Why It's Okay For University To Not Be 'The Best Years Of Your Life'

13 September 2018
I'm going to be honest. I've wanted to write this blog post all summer but have really struggled to find the right words and the the courage to write this post. But with 2 days before I head back to university to start my final year, I thought it was about time that I sat down and shared a bit about my university experience so far.

Before heading to uni, I was so excited about meeting new people and making new friends. Unlike many, I am not the first in my family to go to university so have heard many stories from my family about the friends for life they made whilst studying. Everywhere I turned from school to twitter, I saw people talking about how university is 'the best years of your life' and how you'd make 'friends you'll never forget' but for me that simply hasn't been true.

In academic terms, my university career has gone to plan so far. But a degree isn't the only thing I was hoping to leave university with and I can't help but feel like I've missed out on your stereotypical 'uni life'. The worst part is, I don't feel like anyone is to blame, I was just dealt a bad hand.

I remember the day I moved into my first year halls so clearly. It was an unusually warm September day, and we were all sweating as we carried my mountain of belongings from the car that was parked miles away (thanks to me forgetting to book an arrival slot). After an hour of unloading things from the car, there was a tearful goodbye with my parents and I was left alone. The flat was quiet, and unsure of who had moved in, I propped the door to my room open and started unpacking. Time went on and people started to move in but apart from a brief smile or hello, no one introduced themselves let alone came for a chat. It was getting late in the day and my final flat mate was moving in. I'd finished unpacking but left the door to my room open in the hope someone would come from a chat. Finally, it worked and Susha (who had moved in last) popped in for a chat once her parents had left. She was lovely and we agreed to meet later to go out and try meet some more people. The time to go out came and we decided to knock on everyone's door to see if anyone wanted to come out with us. Out of the seven girls in our flat only one other girl agreed to join us. 

The three of us then went to find others to have pre drinks with and found a flat on our floor that were welcoming people in. Everyone seemed nice, but there were only a few other girls as the majority of the floor were boys. While I'm happy to be friends with anyone regardless of gender it seemed like most of the boys were only interested in being something more than friends (if you know what I mean). Anyway we all went out that night and continued to meet up for drinks every night that week. But as the week went on I started to notice friendships and cliques forming but somehow I didn't fit into any of them.

This was also the week when I met my now boyfriend (of nearly three years) Karl. We'd just had our very first lecture, and were leaving down the steps of the main building. As I looked around everyone seemed to be talking to someone, apart from me and this one other boy walking next to me. As we walked down the stairs all I could think was 'Shall I try talk to him? Shall I try talk to him? Or will he think I'm weird?' until I eventually plucked up the courage to start a conversation. We started chatting and instantly had things in common, he was so perfect that it was almost as if someone had told him all my favourite things before we met, and we've been pretty inseparable since. He introduced me to his flat mates (who were a lot more social than mine). I tried my best to fit in with them but by this point it seemed like everyone's friendship groups were 'full'. They were nice and would occasionally include me but no matter how hard I tried they already had enough friends. This theme continued into my second year. I'd meet new people and we'd always really get along but never quite enough for them to start including me as part of their friendship group.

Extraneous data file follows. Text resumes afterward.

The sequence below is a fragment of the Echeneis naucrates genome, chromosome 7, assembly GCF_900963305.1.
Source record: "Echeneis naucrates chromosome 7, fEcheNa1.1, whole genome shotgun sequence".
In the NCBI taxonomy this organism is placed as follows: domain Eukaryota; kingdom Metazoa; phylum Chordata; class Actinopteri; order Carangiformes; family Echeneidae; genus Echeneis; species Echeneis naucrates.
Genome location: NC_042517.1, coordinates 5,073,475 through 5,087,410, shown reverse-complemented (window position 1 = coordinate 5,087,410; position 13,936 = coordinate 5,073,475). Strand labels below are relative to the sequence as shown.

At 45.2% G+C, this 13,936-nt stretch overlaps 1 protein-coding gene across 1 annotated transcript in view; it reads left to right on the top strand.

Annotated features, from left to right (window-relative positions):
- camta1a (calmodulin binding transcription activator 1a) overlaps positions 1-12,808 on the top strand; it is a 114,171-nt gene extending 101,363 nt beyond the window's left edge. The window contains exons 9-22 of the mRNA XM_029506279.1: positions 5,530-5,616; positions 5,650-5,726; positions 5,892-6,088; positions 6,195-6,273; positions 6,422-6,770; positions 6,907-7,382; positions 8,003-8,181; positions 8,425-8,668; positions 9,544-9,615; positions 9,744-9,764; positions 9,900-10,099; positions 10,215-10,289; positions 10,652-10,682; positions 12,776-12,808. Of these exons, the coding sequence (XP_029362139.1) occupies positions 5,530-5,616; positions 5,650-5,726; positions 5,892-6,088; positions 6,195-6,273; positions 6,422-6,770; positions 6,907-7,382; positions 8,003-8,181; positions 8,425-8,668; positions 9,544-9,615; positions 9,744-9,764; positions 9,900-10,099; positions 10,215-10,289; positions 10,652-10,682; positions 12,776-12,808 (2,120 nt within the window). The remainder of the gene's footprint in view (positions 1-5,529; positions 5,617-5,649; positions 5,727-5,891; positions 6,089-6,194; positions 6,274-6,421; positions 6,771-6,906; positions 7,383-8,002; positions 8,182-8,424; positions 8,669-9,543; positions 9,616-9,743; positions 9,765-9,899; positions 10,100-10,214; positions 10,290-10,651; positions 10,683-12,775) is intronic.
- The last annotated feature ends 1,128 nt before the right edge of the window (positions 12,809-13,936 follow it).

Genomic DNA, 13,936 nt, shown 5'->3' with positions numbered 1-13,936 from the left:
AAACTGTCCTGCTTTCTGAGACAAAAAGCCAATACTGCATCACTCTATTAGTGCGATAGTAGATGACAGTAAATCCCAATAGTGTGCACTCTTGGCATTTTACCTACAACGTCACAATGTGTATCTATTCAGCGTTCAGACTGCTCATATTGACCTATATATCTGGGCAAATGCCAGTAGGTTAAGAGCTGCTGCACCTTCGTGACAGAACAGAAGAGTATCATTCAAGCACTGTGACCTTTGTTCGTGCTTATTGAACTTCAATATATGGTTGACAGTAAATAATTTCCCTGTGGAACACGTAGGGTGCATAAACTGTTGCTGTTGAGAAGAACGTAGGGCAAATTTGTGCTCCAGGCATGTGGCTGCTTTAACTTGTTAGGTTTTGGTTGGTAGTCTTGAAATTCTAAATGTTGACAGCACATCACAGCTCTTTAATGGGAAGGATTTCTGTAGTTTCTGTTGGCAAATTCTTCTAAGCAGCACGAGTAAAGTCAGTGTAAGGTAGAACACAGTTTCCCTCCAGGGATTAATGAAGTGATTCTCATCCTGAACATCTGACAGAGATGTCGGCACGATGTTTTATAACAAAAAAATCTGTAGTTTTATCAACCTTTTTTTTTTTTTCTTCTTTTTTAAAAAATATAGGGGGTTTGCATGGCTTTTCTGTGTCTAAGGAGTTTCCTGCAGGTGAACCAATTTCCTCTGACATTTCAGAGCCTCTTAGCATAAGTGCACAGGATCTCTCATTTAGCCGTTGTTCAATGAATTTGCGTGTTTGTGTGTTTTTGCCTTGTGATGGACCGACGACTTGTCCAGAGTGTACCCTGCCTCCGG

What I'm Wearing |Pretty Little Thing Dress, Marc B Bags*, Adidas Stan Smiths 

Now this blogpost isn't meant to sound like a pity party. While I may not have made many friends at university, I have found my best friend in my boyfriend Karl, I also still have a great group of friends at home and a group of friends who I worked with on my placement year in Leicester, that I still keep in touch with. I'm just trying to say it's okay for university to not be the best years of your life. 

So much pressure is put on the whole university experience. Right from the pressure to apply, to achieving top grades and gaining a massive group of friends that you go on wild nights out with. Moving away from home is hard enough let alone feeling like you don't quite fit in, but I'm sure you're not the only one. Making friends isn't always easy and you might not have found people that you 'click with' just yet. You might never find them at university and that's alright. Just because you don't make friends at uni, it doesn't mean you will be alone forever despite it feeling quite lonely right now. For most people University takes up about 3 years of your 80 year long life, so you will have plenty of other opportunities to meet new people throughout your life. Despite the pressure around you, try not to put pressure upon yourself. Be honest about how you're feeling and talk to someone about it, because it's nothing to be ashamed of if things aren't going the way you'd imagined.

Eleanor xx
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